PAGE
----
Washington Universal Health Commission on Thursday discussed the readiness of the state to create a single payer system.

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The commission was created after Senate Bill 5399 passed during the 2021 legislative session to make healthcare more accessible and accessible to residents. Health Management Associates (HMA) employees help Commission, providing recommendations on the development of a baseline report for legislators on the possibility of creating a state universal health care system.

To assist in this process, HMA has created report this indicates Washington’s willingness to implement the key design components needed to create a universal healthcare system, which HMA director Gary Cohen presented to the panel. The report discussed the feasibility of several key components of the design, including eligibility and registration, benefits and services, funding, cost recovery and supplier participation, elements of cost containment, infrastructure and governance.

Discussing the benefits and services component, Cohen asked whether the panel members thought a universal health care system should provide one set of benefits for all, and if so, what benefits should be offered. Commission chair Vicki Lowe said the results of recent meetings indicated that several medical services should join medical in the plan’s proposals.

“It’s hearing, vision and behavioral health,” Lowe said. “And I heard that public health should be part of universal health care. Dentistry is part of healthcare. [It’s] everything is connected.”

Cohen also asked about the possibility of offering additional options with any proposed universal health plan, which panelist Dave Iseminger—Director, Employee and Retiree Benefits, Washington State Health Department—said could create equity issues.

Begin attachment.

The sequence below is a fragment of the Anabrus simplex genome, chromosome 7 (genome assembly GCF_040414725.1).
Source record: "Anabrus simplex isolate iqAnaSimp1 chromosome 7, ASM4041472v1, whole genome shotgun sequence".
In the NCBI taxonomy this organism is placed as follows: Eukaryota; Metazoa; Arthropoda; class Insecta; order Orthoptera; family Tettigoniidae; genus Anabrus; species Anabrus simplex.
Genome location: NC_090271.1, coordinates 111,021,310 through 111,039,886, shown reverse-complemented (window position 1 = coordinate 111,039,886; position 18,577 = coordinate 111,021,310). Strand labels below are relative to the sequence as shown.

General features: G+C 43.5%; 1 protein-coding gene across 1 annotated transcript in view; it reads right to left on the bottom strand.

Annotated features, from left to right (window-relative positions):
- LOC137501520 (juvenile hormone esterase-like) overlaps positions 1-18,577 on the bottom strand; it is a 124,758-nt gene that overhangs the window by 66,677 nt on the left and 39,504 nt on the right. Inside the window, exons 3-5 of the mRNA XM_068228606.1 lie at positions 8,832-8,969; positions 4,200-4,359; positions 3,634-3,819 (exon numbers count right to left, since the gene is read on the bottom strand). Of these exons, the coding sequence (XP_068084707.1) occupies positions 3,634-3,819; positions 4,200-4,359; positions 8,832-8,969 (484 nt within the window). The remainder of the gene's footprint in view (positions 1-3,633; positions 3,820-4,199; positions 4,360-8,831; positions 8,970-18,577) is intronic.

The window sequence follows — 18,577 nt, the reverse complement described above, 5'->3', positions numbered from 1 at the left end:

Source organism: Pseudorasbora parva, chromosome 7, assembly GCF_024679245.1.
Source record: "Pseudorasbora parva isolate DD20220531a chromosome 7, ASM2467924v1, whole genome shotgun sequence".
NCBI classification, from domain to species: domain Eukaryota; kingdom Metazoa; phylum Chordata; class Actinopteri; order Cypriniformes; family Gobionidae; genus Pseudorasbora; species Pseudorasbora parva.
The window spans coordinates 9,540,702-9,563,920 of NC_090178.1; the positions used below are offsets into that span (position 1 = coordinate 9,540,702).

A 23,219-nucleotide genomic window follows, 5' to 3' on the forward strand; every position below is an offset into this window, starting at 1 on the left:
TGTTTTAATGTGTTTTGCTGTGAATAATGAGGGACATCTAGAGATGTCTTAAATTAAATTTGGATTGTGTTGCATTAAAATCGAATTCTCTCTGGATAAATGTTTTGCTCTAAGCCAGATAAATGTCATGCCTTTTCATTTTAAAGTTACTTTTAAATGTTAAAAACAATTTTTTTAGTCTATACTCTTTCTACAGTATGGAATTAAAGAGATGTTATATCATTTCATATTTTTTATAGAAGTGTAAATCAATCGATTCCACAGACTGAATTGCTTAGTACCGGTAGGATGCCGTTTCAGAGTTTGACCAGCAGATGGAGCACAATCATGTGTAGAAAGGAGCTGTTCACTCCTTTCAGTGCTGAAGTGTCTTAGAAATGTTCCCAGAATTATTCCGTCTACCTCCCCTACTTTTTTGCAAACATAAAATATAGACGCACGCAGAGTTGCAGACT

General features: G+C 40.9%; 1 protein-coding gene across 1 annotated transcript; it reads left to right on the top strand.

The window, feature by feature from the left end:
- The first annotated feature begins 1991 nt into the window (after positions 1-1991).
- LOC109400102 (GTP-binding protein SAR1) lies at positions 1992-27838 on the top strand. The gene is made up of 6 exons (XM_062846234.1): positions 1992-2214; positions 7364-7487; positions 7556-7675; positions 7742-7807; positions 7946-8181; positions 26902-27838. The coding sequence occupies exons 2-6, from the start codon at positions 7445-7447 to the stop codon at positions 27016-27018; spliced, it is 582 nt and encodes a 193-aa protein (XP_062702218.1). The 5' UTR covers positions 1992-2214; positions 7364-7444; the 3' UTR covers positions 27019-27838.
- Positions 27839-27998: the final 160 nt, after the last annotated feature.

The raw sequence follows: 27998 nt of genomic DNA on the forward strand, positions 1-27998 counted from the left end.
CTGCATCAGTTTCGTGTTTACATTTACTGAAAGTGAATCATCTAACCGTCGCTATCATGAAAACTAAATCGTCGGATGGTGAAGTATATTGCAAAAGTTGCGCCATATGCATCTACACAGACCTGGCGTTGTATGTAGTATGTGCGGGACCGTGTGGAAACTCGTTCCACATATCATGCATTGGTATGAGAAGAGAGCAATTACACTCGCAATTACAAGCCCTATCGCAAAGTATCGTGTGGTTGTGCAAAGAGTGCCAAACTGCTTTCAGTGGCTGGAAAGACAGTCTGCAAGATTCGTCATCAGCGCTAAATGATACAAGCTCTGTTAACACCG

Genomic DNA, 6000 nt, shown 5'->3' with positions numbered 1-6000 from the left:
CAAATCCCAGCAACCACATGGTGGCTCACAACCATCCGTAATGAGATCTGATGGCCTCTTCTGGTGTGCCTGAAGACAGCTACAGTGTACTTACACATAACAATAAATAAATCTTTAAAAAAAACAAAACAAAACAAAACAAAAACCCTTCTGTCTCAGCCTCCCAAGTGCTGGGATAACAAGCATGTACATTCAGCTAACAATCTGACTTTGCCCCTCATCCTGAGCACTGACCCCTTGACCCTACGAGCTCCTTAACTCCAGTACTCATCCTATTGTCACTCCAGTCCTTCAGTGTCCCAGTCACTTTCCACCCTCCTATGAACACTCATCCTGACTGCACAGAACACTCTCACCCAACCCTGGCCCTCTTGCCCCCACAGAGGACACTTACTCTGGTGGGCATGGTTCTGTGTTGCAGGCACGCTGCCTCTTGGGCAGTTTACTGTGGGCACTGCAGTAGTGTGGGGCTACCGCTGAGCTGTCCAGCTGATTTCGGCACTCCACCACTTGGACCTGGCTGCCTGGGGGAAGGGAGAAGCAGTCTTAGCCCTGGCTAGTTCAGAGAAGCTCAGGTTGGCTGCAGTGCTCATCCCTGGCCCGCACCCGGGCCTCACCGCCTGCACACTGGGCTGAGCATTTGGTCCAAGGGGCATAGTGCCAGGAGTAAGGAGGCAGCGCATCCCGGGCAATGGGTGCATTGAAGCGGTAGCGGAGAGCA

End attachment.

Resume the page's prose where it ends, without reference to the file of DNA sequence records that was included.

“You can have people who want [an] increased benefit, and some can afford it and some can’t,” Iseminger said. “There are a lot of people who would love that, but it raises a very clear question about fairness.”

Lowe said any cost-sharing option would also raise questions of fairness.

“Cost sharing is a matter of fairness,” Lowe said. “I have never seen a report that it helped save needed services. This makes it difficult for people with lower incomes to see a doctor. I am strongly against cost sharing. I think we should look at benefits as benefits.”

However, commissioner Jane Beyer said she was concerned about the financial implications of the additional benefits for small healthcare facilities.

“I understand all the shortcomings of the paid system,” Beyer said. “That’s what worries me… We are seeing significant consolidation. Now we are starting to see more private investment coming into healthcare. From the point of view of this small practitioner, this in itself will encourage this service provider to sell his practice to a large hospital system or private equity firm. I don’t think we want to create practices that encourage people to sell. I think the commission should be directly involved in these discussions.”

No final decisions have been made, and the members of the commission will again discuss their options at a meeting on July 13.

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